News, Oregon, Salem

Latest Oregon economic forecast shows steady growth, uncertain future

Oregon’s economy continues to grow steadily, if at a slower pace than it has in recent years, state economists told lawmakers on Wednesday.

That includes April personal income tax collections coming in higher than expected, leaving a “fifty-fifty proposition” that Oregonians will receive a $582 million kicker tax credit in 2026, two years after the state paid out the largest kicker in state history. The credit kicks in whenever income tax payments are 2% higher than lawmakers planned for when crafting their two-year budget. 

But state economists warned that the additional tax collections – and refunds – might not happen because of uncertainty with the national economy.

“Should high interest rates, federal policy woes or economic weakness among our trading partners derail the U.S. economy, the expected growth in Oregon’s tax collections will not come to pass,” they wrote in their economic forecast

State economist Mark McMullen told lawmakers on the House and Senate revenue committees that continued high inflation, and the Federal Reserve indicating it won’t cut interest rates until December, increase the likelihood of a recession instead of the soft landing economists saw as more likely earlier this year. 

Economists are also uncertain because of the upcoming federal election, he said. In the 2021 tax year, for instance, revenues rose in part because people cashed in on investments anticipating that the Biden administration and a new Democratic majority in Congress would undo some of the tax cuts passed under the Trump administration. 

Oregonians received record kicker payments this year, with about $1,000 going back to the median taxpayer who earns between $35,000 and $40,000 annually. But economists say it doesn’t appear people are spending that money. Oregon doesn’t have a sales tax, though the corporate activity tax on gross business receipts acts as a hidden sales tax, and the state taxes vehicles, hotels, gas and marijuana. 

“One of the things that we expected to see with this $5.6 billion kicker was a big positive impact on these consumption taxes, particularly with our traditional experience with the lottery sales, and what we see during the tax refund season,” McMullen said. “And to date, we haven’t really seen that.”

There are still four more forecasts before lawmakers receive the final March 2025 numbers they’ll use to craft the next two-year budget, and a lot could change in the coming months. But for now, forecasters estimate the state will have about $34 billion in its general fund, up slightly from the 2021-23 biennium, and lawmakers will have more money available to dip into in case of emergencies in the current two-year budget cycle. 

“We do see an increase in net available resources in the current biennium,” McMullen said. “A lot of that goes away in the next biennium again, because we’re right at this kicker cusp.” 

Leaders react

Democrats, including Gov. Tina Kotek, used the forecast to call for more spending on housing, schools and behavioral health. 

“Oregon’s economy continues to be stable and productive,” Kotek said. “We have made meaningful progress on issues of top concern for Oregonians and worked to move our economy in the right direction. I look forward to continuing to partner with the legislature to focus on meeting people’s needs in every part of the state, from housing to safe schools to behavioral health services.”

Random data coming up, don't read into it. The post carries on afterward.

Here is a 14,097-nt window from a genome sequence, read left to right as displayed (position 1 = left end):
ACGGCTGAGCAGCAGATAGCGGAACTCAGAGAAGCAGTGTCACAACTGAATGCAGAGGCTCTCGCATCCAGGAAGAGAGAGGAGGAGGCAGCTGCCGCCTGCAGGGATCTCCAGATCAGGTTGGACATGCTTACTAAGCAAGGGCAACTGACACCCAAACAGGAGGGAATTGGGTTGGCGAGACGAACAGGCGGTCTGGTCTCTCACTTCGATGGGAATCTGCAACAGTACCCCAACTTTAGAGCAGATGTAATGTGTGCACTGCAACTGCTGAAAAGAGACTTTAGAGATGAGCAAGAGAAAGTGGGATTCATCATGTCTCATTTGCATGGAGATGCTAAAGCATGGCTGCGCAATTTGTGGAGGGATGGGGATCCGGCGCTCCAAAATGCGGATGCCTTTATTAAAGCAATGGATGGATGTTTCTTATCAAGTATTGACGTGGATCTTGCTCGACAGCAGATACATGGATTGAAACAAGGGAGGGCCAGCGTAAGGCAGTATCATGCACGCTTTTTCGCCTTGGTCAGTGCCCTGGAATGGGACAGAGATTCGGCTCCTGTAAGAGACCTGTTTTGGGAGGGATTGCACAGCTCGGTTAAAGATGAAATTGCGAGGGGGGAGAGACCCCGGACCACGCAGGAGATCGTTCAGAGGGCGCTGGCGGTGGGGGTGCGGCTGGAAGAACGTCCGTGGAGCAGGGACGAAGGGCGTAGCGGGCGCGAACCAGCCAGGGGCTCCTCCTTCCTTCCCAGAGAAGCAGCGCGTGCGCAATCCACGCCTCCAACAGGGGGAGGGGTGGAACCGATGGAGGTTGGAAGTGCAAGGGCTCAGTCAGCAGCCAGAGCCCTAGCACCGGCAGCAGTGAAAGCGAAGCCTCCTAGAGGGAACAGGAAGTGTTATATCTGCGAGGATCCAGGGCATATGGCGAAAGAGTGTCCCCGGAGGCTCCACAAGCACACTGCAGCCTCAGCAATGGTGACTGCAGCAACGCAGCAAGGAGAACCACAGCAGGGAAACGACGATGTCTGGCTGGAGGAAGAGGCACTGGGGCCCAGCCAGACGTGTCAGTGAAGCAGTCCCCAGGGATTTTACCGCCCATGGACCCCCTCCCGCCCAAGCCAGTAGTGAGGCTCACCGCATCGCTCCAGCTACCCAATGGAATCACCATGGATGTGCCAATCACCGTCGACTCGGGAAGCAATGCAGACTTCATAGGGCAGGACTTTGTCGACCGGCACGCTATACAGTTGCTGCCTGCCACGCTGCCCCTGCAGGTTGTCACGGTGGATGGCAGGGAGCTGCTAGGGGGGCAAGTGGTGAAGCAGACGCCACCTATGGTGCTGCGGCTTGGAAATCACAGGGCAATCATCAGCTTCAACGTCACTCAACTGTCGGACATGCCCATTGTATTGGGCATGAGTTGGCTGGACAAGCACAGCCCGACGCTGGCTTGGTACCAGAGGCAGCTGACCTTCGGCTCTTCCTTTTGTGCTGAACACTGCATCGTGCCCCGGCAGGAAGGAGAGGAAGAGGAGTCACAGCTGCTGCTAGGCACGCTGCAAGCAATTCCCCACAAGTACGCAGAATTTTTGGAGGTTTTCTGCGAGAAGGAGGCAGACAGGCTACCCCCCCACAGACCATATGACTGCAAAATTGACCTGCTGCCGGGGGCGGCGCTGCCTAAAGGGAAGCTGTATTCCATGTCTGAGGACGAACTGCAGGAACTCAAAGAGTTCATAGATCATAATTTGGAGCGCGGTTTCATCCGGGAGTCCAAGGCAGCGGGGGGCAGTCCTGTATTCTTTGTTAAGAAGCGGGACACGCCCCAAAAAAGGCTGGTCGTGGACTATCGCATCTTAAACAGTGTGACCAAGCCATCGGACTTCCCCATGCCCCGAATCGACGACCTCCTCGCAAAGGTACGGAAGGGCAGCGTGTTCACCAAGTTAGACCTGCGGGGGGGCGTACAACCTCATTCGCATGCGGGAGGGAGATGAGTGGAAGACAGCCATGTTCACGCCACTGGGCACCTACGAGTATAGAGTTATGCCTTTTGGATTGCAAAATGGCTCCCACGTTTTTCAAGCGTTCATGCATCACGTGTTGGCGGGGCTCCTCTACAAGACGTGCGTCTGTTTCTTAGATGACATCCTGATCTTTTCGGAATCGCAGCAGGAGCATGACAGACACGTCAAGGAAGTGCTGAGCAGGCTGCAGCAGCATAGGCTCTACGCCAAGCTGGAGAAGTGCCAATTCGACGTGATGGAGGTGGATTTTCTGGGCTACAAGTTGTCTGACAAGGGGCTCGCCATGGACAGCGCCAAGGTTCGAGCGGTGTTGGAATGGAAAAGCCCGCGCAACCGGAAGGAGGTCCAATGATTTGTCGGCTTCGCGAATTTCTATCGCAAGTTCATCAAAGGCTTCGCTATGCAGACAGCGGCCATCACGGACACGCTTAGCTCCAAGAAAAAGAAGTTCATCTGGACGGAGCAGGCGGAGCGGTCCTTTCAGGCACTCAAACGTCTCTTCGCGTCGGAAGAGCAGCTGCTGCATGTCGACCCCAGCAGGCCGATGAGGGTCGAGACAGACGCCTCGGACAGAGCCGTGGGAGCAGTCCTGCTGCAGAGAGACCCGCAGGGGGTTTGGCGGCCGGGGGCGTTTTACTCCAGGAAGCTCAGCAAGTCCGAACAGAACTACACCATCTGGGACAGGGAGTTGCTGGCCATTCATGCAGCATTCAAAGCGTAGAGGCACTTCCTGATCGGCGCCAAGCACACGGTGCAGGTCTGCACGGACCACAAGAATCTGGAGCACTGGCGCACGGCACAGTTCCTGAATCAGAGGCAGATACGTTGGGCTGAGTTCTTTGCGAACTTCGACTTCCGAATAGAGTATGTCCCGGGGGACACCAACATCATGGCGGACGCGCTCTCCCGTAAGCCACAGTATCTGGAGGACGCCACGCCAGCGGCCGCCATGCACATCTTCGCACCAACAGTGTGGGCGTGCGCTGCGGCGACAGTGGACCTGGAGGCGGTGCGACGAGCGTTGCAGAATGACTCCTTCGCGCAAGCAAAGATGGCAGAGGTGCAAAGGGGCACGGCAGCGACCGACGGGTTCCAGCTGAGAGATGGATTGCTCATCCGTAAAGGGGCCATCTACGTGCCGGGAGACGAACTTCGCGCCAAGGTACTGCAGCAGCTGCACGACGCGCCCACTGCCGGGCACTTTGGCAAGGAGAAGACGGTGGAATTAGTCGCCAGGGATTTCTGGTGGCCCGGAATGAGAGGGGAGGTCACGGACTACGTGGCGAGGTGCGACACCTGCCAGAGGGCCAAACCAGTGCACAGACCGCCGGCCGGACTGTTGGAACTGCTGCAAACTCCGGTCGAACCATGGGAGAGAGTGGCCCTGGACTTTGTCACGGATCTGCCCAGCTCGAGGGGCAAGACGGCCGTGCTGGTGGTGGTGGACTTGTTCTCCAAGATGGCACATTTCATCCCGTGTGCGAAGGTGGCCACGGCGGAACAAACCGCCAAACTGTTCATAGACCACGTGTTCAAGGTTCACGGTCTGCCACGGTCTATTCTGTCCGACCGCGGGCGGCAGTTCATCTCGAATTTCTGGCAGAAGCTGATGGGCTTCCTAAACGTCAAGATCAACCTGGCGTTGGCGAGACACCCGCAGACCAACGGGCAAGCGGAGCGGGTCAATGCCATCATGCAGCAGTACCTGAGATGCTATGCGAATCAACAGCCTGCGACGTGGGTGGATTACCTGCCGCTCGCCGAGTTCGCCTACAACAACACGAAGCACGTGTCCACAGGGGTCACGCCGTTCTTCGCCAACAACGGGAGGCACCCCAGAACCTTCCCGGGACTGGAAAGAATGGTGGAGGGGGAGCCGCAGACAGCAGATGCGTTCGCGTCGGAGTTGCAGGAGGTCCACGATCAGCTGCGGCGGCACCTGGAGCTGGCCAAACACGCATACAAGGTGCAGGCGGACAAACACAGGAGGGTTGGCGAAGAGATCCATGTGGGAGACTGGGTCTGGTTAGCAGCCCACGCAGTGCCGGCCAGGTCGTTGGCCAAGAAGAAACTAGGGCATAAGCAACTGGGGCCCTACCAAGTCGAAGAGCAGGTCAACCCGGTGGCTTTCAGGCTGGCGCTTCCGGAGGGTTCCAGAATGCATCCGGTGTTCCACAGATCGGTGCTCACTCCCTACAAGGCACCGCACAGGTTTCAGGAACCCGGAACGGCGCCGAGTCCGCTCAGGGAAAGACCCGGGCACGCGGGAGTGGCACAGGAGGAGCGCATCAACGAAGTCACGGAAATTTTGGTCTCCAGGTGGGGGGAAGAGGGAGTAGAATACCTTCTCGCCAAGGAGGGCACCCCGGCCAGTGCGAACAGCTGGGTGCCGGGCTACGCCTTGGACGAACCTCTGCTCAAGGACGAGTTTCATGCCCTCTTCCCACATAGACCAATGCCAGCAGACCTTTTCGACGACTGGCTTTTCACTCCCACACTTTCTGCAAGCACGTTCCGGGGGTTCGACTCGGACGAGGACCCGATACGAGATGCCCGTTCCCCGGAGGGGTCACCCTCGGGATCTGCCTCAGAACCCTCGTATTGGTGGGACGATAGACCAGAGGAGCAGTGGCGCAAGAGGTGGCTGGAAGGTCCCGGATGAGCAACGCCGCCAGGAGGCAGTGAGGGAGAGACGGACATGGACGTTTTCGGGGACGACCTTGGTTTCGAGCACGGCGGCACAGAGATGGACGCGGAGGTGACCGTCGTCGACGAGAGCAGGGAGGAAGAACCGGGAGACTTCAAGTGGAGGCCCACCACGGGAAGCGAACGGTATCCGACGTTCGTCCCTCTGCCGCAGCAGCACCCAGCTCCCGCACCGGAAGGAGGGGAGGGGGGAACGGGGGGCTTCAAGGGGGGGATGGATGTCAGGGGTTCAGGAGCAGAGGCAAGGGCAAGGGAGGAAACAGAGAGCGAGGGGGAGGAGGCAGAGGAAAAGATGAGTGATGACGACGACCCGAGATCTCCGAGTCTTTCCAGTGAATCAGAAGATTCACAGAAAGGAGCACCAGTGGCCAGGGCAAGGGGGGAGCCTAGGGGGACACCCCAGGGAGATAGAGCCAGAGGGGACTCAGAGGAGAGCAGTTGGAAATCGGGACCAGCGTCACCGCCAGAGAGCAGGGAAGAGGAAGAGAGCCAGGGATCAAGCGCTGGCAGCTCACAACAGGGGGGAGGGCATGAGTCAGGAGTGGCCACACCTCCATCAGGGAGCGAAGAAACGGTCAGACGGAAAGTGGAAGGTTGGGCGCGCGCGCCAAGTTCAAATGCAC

Speaker Julie Fahey, D-Eugene, said the state will have the resources it needs, and that lawmakers need to focus on maintaining recent investments in housing, child care, early learning, mental health care and job creation. 

“The revenue forecast issued today indicates that, statewide, Oregon’s economy is stable and growing,” she said. “Our state will have the funding we need to continue paying for the critical ongoing programs that Oregonians rely on, thanks to prudent budgeting and strong leadership. It’s also encouraging to see steady productivity and solid labor market gains, as well as job growth in the semiconductor industry, both in the near- and long-term, due to jobs-boosting bills like the CHIPS Act.”

But Senate President Rob Wagner, D-Lake Oswego, struck a more cautious tone. 

“The economy continues to remain strong — bolstered by Oregon’s advantageous business climate — and the Legislature has made prudent fiscal decisions that have put us in a good position as we begin to craft the next biennium’s budget,” he said. “Even so, the Legislature will face challenges to continue to fund and maintain the essential services and strategic investments made over the last two years.”

And Senate Republican Leader Daniel Bonham, R-The Dalles, called for reining in state spending. 

“Across the state, Oregon families are having to tighten their budgets and make difficult choices as rising costs due to high inflation outpace their earnings,” he said. “It’s time the state does the same. The latest revenue forecast indicates that the state has continued to take more than enough of our hard-earned tax dollars. The Legislature – like many of our friends and neighbors – must learn to live within its means.”

This story originally appeared in the Oregon Capital Chronicle and is republished here under a CC BY-NC-ND 4.0 license. Read more stories at oregoncapitalchronicle.com.

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